I’ve had a keen interest in military aviation since childhood…when other kids were reading Curious George and other children’s books, I was reading military biographies and books about World War II and Vietnam. I remember one summer day, when I was in about 3rd or 4th grade, while returning books to our local public library, one of the elderly librarians tried to usher me from the “grown up books” to the “kid’s section” on the other side of the building. One of the other librarians quickly corrected her, “He’s ok, Mabel….he just returned a book titled Guerilla Warfare and Terrorism. ” After that, Mabel left me alone. (I actually can’t remember what her name was…… Mabel just seems like the perfect name for an old lady librarian).
I thought being a fighter pilot would be cool, I even requested info on the Air Force Academy at one point during junior high or early high school. 20/400 vision, however, and projectile vomiting during a simple Cessna 172 plane ride with a friend conspired to keep me out of the ejection seat.
After photographing the Doolittle Raiders a few years ago, one of my friends from the assignment, Matt Jolley, of Warbird Radio recommended me to some of the nice folks at Wings over Houston, the annual airshow here in the Houston area. I had mentioned to him an idea about a personal project, trying to photograph environmental portraits of notable pilots. The people with the autograph tent at WoH were nice enough to let me set up in their area and shoot simple, white background portraits of the pilots who were there signing autographs. I was able to photograph Col. Bud Anderson (a triple ace in the P-51 during WWII), Col. Dick Cole (Doolitle’s co-pilot on the WWII Doolittle Raid on Tokyo), Gen. Boots Blesse (a famous Sabre jet ace from the Korean war) and several others during my weekend there. I was also lucky enough to meet and photograph former POW and Medal of Honor recipient Col. Bud Day.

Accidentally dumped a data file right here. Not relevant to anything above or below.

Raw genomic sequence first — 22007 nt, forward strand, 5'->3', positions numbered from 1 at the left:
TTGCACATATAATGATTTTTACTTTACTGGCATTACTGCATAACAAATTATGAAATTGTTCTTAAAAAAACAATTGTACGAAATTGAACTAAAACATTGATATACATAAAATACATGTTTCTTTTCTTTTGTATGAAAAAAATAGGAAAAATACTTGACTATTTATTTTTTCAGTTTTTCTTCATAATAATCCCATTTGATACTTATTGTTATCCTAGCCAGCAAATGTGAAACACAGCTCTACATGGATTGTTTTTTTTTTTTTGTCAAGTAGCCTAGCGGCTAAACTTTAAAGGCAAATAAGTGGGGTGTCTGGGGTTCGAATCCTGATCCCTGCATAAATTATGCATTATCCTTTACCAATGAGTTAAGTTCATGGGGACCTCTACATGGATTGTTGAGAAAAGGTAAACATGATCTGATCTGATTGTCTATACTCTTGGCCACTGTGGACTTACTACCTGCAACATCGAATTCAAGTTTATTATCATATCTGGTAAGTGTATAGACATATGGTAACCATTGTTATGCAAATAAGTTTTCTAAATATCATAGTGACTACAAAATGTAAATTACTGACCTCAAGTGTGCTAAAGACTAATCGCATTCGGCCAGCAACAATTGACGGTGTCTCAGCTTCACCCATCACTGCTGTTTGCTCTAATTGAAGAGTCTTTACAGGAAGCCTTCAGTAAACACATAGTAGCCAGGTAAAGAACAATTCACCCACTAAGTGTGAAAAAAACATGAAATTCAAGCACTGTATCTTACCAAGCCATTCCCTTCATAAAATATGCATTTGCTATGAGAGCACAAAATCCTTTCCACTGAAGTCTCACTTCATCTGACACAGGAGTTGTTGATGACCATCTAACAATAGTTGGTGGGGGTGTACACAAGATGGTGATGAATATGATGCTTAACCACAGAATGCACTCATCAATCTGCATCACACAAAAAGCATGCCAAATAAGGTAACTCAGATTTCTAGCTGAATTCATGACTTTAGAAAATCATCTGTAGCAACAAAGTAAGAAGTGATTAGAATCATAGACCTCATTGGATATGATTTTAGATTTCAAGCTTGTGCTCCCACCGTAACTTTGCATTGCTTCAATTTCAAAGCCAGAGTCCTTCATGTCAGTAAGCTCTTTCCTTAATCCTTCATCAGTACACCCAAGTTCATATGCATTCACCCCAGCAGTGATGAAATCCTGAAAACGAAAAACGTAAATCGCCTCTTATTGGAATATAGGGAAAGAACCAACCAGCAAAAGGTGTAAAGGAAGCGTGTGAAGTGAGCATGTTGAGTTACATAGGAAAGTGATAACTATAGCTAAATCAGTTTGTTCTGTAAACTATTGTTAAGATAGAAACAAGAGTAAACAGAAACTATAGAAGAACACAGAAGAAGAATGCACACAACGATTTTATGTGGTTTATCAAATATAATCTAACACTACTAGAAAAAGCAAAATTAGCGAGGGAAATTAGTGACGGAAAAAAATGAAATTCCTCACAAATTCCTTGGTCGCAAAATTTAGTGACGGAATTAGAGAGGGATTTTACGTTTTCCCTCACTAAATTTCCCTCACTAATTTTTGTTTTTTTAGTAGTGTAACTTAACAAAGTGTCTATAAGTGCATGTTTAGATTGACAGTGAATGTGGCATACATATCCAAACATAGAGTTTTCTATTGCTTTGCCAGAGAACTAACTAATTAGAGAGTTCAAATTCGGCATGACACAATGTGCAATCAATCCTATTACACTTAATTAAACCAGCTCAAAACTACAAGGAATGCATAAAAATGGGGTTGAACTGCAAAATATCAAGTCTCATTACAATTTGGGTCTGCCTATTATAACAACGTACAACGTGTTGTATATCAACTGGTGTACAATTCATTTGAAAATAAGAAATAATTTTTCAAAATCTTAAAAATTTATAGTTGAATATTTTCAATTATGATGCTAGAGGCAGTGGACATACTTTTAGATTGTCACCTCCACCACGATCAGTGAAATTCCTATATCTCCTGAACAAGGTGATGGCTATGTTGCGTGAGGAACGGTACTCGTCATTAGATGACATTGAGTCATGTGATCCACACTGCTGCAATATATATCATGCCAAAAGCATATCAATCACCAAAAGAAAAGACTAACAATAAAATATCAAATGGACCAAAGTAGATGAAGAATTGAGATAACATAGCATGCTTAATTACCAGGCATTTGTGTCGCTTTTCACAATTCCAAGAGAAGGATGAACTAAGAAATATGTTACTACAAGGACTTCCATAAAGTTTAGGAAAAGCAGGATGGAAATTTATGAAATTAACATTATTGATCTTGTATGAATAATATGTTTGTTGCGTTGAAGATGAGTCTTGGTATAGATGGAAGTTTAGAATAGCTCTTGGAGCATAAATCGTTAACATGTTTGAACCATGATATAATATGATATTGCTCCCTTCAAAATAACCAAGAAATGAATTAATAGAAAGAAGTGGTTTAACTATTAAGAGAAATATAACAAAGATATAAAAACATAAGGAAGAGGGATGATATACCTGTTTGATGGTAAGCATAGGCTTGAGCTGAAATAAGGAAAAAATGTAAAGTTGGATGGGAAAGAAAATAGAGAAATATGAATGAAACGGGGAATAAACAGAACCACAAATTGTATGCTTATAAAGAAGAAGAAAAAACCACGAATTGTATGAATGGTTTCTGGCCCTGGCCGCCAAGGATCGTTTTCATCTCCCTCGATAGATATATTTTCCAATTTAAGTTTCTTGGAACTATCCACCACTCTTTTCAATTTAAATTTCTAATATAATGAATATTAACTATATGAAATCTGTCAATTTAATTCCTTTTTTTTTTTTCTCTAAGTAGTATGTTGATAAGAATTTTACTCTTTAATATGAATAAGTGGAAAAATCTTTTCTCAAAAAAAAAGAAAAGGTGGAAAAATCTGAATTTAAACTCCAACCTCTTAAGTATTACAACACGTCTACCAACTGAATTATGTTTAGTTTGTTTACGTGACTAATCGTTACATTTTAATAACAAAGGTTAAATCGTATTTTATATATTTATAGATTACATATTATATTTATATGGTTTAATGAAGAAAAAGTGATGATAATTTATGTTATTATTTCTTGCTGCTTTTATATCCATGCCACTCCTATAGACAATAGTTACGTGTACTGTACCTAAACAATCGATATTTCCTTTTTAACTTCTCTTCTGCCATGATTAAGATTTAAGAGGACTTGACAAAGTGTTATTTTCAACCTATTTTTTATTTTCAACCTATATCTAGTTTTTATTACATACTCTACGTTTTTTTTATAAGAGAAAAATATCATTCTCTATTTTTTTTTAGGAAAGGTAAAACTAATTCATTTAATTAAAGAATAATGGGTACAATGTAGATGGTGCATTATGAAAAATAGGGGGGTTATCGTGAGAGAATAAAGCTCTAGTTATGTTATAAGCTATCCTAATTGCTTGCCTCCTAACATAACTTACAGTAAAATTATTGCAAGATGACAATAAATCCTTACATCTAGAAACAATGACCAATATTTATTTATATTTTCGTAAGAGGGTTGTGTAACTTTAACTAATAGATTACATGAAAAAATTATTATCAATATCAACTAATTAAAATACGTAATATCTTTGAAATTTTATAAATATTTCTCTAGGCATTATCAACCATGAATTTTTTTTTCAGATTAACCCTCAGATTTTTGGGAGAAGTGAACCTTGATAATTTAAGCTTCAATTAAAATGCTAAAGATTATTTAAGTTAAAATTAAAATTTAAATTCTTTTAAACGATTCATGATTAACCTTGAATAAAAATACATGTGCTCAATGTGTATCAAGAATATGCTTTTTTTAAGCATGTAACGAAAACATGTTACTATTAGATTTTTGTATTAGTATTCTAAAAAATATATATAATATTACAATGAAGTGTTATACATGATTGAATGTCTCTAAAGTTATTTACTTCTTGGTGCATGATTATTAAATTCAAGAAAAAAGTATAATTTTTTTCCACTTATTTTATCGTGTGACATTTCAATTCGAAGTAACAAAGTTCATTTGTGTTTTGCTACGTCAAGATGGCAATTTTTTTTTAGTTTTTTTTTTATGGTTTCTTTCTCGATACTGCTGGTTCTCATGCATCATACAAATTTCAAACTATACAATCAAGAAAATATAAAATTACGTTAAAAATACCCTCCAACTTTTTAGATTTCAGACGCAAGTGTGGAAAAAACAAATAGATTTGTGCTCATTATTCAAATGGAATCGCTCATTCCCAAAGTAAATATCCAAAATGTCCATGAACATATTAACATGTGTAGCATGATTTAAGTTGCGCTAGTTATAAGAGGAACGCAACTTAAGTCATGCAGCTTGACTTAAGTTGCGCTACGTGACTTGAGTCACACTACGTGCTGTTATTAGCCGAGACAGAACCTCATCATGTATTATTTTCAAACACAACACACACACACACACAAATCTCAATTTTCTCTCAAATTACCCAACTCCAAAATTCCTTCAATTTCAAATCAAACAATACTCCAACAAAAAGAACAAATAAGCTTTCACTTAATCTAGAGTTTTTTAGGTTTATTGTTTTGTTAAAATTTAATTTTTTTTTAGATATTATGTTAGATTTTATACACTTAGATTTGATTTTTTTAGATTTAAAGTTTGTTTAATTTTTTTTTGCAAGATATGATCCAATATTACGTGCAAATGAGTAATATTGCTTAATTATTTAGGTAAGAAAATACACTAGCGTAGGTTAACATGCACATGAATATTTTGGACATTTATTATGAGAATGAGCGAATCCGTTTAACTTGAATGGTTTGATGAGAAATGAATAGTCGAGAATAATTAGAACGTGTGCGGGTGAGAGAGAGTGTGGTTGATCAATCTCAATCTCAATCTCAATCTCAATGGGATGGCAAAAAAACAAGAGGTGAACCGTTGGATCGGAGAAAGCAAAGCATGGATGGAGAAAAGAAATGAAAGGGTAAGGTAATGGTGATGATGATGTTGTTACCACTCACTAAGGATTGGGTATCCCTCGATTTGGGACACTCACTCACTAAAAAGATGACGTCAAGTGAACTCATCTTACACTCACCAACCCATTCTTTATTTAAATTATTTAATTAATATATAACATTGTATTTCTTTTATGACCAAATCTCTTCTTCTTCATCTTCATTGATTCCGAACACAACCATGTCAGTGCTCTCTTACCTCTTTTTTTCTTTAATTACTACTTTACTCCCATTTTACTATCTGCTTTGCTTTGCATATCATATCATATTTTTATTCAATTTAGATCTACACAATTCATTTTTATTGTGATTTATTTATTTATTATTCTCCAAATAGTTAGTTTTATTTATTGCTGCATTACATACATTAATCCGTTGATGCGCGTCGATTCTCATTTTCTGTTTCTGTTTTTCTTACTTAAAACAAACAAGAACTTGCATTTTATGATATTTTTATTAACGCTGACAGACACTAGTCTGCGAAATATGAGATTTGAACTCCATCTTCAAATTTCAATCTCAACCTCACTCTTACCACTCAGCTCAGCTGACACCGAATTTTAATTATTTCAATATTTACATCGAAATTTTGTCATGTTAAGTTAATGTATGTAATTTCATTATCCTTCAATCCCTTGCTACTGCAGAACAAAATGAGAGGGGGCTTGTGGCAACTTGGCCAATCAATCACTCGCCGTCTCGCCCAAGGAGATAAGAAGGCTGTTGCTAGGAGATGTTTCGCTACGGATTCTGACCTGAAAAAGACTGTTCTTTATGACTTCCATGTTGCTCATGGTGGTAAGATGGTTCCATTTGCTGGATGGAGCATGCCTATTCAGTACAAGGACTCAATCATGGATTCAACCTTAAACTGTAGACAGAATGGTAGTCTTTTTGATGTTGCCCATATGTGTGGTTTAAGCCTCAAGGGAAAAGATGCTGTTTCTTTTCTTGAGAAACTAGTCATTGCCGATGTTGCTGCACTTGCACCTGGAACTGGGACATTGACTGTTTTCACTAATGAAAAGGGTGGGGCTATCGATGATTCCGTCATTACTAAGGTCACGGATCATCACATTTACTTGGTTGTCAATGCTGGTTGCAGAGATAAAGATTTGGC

The photos were interesting facial studies, but I lamented the limitations of the white background. I would have loved to have captured each of them with their respective airplanes, but during mid-day sun at a packed airshow, it was just not in the cards.
The first shot we took, before sunrise on the field at Ellington.
Several months later, John Simmons, one of my buddies from the WoH event sent me an incredible video of Bud Day, eagerly climbing into the cockpit of an F-100 Super Sabre just like the one he had flown in Vietnam and going up for a flight! The video was from the Collings Foundation, a non-profit foundation that owns and maintains not just World War II era prop planes, but also several Vietnam era jets, at….get this…..Ellington Field in Houston, Texas. The F-100, painted just like Bud’s Misty 1 Vietnam bird is one of two in the world in flying condition.
John went to work, getting us permission from Rick Harris of the Collings Foundation to use the airplane. We made arrangements to photograph Bud, who lives in Florida, during a visit to see his son George, a former F-16 pilot, who now works as a SWA captain in Houston.
A few months later, there we were before sunrise on a warm summer morning in Houston, pulling the F-100 out of the hangar and towing it to the proper spot on the taxiway. We had scouted a few days before, using the iphone app LightTrac to position the plane.
Bud showed up in his flight suit, with his boots and Nomex gloves on – he was definitely ready to fly the plane if necessary! His son George also wore his flight suit. Part of my plan was to do a nice group shot of the father and son fighter pilots together.